A quarter of a million Bel Air sedans, Chevrolet's luxury model, were made in 1953, helped by competitive pricing and attractive styling with increasing amounts of chrome. Though the 1953 Chevrolet line was mostly new and redesigned, designers just couldn't seem to shake some of their old ideas.
Appearing more modern than the nice looking but now dated 1949-1952 models, the new Chevrolets nonetheless retained their upright, almost boxy stance, and the reminders of rear fenders were still apparent four years after the primary competition, Ford, had gone to slab-side body designs. Plymouth did away with the separate rear fender for its own 1953 models. This isn't to say that all was old school. New features appearing on the 1953 line included one-piece curved windshields, one-piece wraparound rear windows (on some models), optional power steering, ignition key starting (as opposed to the pushbutton of earlier models), and highercompression six-cylinder engines. And, just to make sure that everyone knew these Chevys were new, all-new model designations were given. Replacing the former Special was the low-priced 150 Special line. The prior DeLuxe was now the 210 DeLuxe. The new addition to the big Chevy line was the 240 Bel Air. The numbers designated their model numbers, but for whatever reason, Chevrolet chose to advertise them as the "One-Fifty," "Two-Ten" and "Bel Air" respectively, and that is the way they are presented here, as these are the names by which most enthusiasts know them.
Frontal styling was similar to recent model years, yet totally new. Two horizontal bars made up what appeared to be an oval grille opening. Then a center horizontal bar, with three vertical bars and a circular parking light pod mounted to each end, filled the opening. A full wraparound bumper completed the look. Hoods sported restyled hood emblems and hood ornaments. The hood line was still higher than the front fender line, which went in a straight line the length of the car to the rear fender and taillamp. Around back, fender and trunk lines were raised, creating a more spacious luggage compartment. Taillights were of an oblong vertical design, mounted at the top of the rear fender edge, with three distinct sections: a small top-mounted taillight/brake light combo, a center reflector, and an area at the bottom that housed the optional back-up lights. Bodyside trim varied by model as described under each model section. As previously mentioned, the larger displacement 235.5 CID 6-cylinder engine was now used on all lines, while higher-compression heads that increased horsepower were used on Powerglide equipped cars. Interiors were given a fresh look with a revised instrument panel and new color choices. New 6-passenger Handyman station wagons rounded out the big Chevrolet changes, one each in the One-Fifty and Two-Ten lines.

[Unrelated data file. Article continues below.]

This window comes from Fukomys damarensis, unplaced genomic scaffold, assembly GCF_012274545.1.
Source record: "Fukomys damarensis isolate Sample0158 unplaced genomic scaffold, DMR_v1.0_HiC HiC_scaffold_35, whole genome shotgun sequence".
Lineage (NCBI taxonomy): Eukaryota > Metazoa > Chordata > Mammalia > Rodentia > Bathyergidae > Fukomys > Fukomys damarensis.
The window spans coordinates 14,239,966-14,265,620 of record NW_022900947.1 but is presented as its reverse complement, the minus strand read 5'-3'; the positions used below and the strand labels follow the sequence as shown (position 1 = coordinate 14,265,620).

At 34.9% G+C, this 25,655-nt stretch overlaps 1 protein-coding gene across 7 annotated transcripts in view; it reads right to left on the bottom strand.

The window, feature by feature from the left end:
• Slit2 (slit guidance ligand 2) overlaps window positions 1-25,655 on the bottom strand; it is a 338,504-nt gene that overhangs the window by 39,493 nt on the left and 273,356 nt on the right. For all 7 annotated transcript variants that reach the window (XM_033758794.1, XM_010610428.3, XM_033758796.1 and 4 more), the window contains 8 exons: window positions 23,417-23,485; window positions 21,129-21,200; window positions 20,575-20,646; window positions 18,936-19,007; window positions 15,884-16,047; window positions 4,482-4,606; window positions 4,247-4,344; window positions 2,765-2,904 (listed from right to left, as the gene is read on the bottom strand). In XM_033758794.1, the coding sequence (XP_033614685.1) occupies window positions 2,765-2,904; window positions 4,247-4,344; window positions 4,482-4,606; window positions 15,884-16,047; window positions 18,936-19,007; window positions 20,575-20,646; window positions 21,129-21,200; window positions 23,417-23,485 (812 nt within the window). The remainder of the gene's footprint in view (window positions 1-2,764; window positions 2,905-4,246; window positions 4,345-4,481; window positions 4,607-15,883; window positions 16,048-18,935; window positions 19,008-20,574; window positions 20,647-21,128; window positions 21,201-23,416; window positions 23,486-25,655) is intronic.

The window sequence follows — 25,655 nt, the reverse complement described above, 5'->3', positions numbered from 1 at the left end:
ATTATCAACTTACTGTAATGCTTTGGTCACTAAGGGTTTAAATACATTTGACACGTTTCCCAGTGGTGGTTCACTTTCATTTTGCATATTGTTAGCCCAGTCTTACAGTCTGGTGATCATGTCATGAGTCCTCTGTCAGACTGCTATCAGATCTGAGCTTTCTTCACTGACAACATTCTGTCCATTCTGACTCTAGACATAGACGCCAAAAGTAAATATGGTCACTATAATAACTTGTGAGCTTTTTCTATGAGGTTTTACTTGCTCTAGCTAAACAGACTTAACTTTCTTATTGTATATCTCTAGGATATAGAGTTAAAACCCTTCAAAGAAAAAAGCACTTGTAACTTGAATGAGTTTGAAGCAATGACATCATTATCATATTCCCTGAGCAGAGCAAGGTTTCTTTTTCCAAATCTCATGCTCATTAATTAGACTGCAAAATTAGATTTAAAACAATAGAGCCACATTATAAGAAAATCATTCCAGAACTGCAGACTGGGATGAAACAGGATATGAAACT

A truly new and different model that captured the public's attention was the Corvette. The first volume production two-seat sports car ever produced by an American manufacturer was built on June 30, 1953, at the Flint, Michigan, assembly plant. The history of the Corvette is quite well documented elsewhere, so only a brief synopsis follows. Originally appearing as General Motors' dream car EX-122 in 1952, the Corvette was so well received that work began immediately to put the car into production, essentially unaltered from its show car appearance. Utilizing a fiberglass body, special chassis tuning, and a Blue-Flame 6-cylinder engine with three one-barrel carburetors transmitting through a Powerglide automatic, the Corvette presented an image of performance, even if it was not the high-powered sports car some had expected. That would come later.
An original run of 300 units were mostly hand-assembled for the 1953 model year. During the first year, assembly was moved to the St. Louis, Missouri, plant, which would be the Corvette's home for the next 28 years. Styling was low-slung and sleek with features such as a wraparound windshield and a low mounted oval shaped grille with thirteen vertical "teeth" mounted on a center horizontal bar. Small, blade-type bumpers protected the fenders front and rear, with center mounted grille guards. Simple trim and script adorned the sides. In true sports car style, the original Corvette did not use side windows or exterior door handles, but did have a full display of gauges and bucket seating for two, with a center, floor-mounted transmission shifter. All first year Corvettes were painted Polo White with red interiors. It was an auspicious beginning, and over 50 years later, "America's only true production sports car" (to quote a 1972 advertising slogan) is still with us.